There should be a choice for the attacking side, you can either have the 6 six again or you can have the kick to touch. And start again up the field.

Under the old rule there were disparities in the degree of advantage from a penalty, determined by which area of the field it was awarded. A penalty in your own half gives extra possession augmented by the distance from a kick. One inside the opposition`s 10m line only brings the extra possession. It`s an example of an anomaly that we don`t object to because we`re used to it.

This is not a decisive argument for or against the new rule, but we should be aware that after well over a century of amendments, there is no perfect set of rules. 

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On 16/06/2020 at 21:32, Man of Kent said:

Interesting notice from the NRL’s head of football Graham Annesley:

‘NOTICE TO ALL NRL CLUBS – ON-FIELD COMPLIANCE

Since our return to play in Round 3, it’s fair to say the new rules implemented have had a positive effect on the presentation of our game and how it has been publicly perceived. However, we need to ensure these benefits are not diminished over time by tactics intended to slow the game down or gain an unfair advantage.

As everyone becomes more comfortable with the new rules and their impact, it is clear we are starting to see some deterioration in discipline and technique as teams attempt to slow the ruck early in the tackle count, and by pushing the limits on what in some cases may be viewed as bordering on professional fouls at crucial times in the game. It has also been observed that the speed of game is leading some teams to push the referees tolerance of 10 metre compliance, particularly by jumping early or not making a genuine effort to retire 10 metres from the ruck.

There should be no misunderstanding that where referees form a view that teams are deliberately utilising such tactics, the referees have been provided with the power to protect the intent and integrity of the new rules by using the sin bin as a disincentive against non-compliance.

As we prepare for Round 6 and beyond, any Head Coach with doubt about what is required to ensure they retain their full complement of players on the field should contact General Manager of Officiating, Bernard Sutton, for a discussion to clarify what is, and what is not acceptable.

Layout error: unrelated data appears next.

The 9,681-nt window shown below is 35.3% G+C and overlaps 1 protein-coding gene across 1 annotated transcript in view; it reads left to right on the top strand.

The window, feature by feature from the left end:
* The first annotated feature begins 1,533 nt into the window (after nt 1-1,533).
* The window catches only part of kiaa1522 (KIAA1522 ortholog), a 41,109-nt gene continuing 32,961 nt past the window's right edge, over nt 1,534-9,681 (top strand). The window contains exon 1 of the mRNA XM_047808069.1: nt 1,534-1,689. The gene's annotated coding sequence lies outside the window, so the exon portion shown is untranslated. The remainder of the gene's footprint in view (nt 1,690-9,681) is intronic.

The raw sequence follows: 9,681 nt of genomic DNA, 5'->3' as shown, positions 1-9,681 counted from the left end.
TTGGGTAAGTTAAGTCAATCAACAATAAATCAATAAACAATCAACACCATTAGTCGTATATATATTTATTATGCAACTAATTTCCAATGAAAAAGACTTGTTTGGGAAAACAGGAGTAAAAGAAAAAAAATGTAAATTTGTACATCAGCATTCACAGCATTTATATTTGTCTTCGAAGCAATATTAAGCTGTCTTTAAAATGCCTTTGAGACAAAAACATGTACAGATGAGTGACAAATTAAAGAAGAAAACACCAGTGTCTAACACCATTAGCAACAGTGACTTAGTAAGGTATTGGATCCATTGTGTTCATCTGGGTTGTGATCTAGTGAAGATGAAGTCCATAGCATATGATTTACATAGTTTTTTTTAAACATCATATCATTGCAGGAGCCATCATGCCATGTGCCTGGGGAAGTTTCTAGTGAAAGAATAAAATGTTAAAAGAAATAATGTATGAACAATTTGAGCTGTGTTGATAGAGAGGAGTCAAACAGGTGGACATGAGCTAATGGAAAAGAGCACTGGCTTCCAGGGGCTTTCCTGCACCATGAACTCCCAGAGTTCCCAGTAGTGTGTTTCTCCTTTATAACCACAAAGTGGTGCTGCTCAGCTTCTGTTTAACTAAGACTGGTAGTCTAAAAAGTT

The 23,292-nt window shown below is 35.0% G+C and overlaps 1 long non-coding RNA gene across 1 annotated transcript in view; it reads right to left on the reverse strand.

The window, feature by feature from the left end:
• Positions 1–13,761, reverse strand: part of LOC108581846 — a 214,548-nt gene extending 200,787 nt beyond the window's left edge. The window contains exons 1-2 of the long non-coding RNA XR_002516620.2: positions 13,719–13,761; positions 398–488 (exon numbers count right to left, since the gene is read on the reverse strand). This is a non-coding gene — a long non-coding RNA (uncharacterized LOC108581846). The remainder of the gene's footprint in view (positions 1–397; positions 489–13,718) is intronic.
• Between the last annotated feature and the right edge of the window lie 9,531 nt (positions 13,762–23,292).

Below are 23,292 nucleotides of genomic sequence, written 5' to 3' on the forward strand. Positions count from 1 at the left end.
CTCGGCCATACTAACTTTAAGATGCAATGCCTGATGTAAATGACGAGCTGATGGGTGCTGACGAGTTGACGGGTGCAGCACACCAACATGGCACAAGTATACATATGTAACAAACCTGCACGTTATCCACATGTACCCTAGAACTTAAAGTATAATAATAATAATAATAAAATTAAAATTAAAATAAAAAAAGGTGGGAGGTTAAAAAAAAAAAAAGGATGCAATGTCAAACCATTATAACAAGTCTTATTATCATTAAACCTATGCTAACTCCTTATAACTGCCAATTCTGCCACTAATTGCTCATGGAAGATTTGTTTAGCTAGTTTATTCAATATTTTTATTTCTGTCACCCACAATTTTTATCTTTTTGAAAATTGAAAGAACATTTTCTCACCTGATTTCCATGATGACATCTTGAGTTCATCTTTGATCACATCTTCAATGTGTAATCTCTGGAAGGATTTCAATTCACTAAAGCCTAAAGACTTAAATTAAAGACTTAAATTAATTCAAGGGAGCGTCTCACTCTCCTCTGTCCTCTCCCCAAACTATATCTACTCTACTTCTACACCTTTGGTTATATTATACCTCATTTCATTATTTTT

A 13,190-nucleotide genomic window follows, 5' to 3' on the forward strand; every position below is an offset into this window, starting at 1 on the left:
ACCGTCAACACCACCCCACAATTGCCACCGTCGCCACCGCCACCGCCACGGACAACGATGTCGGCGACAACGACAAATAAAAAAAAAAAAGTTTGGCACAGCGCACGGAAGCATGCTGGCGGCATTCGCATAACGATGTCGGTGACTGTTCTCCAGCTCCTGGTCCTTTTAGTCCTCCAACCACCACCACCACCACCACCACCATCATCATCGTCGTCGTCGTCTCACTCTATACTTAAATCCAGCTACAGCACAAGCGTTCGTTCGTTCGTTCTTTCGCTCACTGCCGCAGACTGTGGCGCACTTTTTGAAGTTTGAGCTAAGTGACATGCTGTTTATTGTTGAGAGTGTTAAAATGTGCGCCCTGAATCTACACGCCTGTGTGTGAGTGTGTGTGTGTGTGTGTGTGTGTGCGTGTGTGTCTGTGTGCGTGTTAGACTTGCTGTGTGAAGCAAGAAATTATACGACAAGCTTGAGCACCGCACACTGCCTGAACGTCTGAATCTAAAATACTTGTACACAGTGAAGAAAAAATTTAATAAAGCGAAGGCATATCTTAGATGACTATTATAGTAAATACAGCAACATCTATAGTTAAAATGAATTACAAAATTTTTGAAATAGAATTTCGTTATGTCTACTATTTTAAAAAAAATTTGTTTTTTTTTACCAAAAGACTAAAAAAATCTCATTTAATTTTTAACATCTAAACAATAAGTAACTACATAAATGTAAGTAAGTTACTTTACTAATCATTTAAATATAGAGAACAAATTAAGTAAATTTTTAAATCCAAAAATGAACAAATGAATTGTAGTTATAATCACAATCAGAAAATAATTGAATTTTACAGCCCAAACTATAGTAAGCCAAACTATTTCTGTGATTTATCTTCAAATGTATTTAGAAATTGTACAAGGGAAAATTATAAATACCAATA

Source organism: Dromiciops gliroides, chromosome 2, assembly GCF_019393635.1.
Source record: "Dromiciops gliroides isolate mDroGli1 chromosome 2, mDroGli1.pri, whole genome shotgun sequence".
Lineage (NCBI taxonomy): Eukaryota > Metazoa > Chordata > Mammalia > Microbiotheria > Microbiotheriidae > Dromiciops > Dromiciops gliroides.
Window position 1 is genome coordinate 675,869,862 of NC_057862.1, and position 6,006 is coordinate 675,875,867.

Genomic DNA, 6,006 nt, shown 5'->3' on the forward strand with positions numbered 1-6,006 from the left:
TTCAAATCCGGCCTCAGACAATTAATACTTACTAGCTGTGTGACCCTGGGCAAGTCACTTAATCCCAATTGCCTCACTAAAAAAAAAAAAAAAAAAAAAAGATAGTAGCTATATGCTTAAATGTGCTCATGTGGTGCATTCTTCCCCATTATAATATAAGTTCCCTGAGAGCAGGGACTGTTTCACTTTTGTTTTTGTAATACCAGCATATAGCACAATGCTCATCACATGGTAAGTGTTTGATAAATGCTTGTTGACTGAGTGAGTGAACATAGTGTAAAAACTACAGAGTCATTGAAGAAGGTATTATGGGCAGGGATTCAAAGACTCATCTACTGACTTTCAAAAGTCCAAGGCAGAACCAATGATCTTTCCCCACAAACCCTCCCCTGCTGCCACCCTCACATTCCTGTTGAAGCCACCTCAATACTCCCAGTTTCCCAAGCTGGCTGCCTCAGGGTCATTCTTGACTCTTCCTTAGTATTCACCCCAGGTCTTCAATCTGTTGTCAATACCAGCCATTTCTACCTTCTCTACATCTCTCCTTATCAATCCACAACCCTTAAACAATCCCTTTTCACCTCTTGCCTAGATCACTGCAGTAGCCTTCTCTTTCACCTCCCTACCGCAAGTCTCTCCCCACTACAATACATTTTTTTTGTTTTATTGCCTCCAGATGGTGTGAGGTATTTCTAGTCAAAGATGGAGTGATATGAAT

We would obviously much prefer self-regulation rather than having to resort to enforcement by match officials.

Kind regards,

Graham.’

https://www.foxsports.com.au/nrl/nrl-premiership/nrl-news-2020-referees-boss-warning-cheating-clubs-new-rules-latest-fixtures-results/news-story/76a8a9187bc8f6cf9e774d3d0d85cb6f

Might be my imagination but I thought at the weekend that Melbourne were deliberately putting men behind the ruck and all sorts to slow the PTB.

Good to see the NRL has the courage of its convictions. Super League take note.

I think this is an excellent approach.  Our game is usually referred to as having simple rules, not left to referees interpretation, and despite coaches being coaches, we need to keep it that way as much as possible

The thing that messes it up for me is when a try is scored.  VR people look at every little infringement to disallow or give a try, when those infringements do not get a seconds thought during normal play..

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22 minutes ago, Lowdesert said:

I think this is an excellent approach.  Our game is usually referred to as having simple rules, not left to referees interpretation, and despite coaches being coaches, we need to keep it that way as much as possible

The thing that messes it up for me is when a try is scored.  VR people look at every little infringement to disallow or give a try, when those infringements do not get a seconds thought during normal play..

I don`t accept that the rules are simple, and their interpretation certainly isn`t. The notice from Annesley fails to recognise the trade-off between offside line and ruck speed. A simplistic approach can make PTBs so quick that it becomes literally impossible to be onside anywhere other than behind the goal-line. We are going through one of those periods where good defence is seen as bad for the game.

The VR point is one that Gus Gould was in a lather over this week on channel 9. Paranoid refs do send virtually every try to the bunker, who then look minutely for the slightest reason to chalk it off. If they didn`t, the likes of channel 9 and Fox League subsequently would, and vilify officials for not doing so.

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1 hour ago, unapologetic pedant said: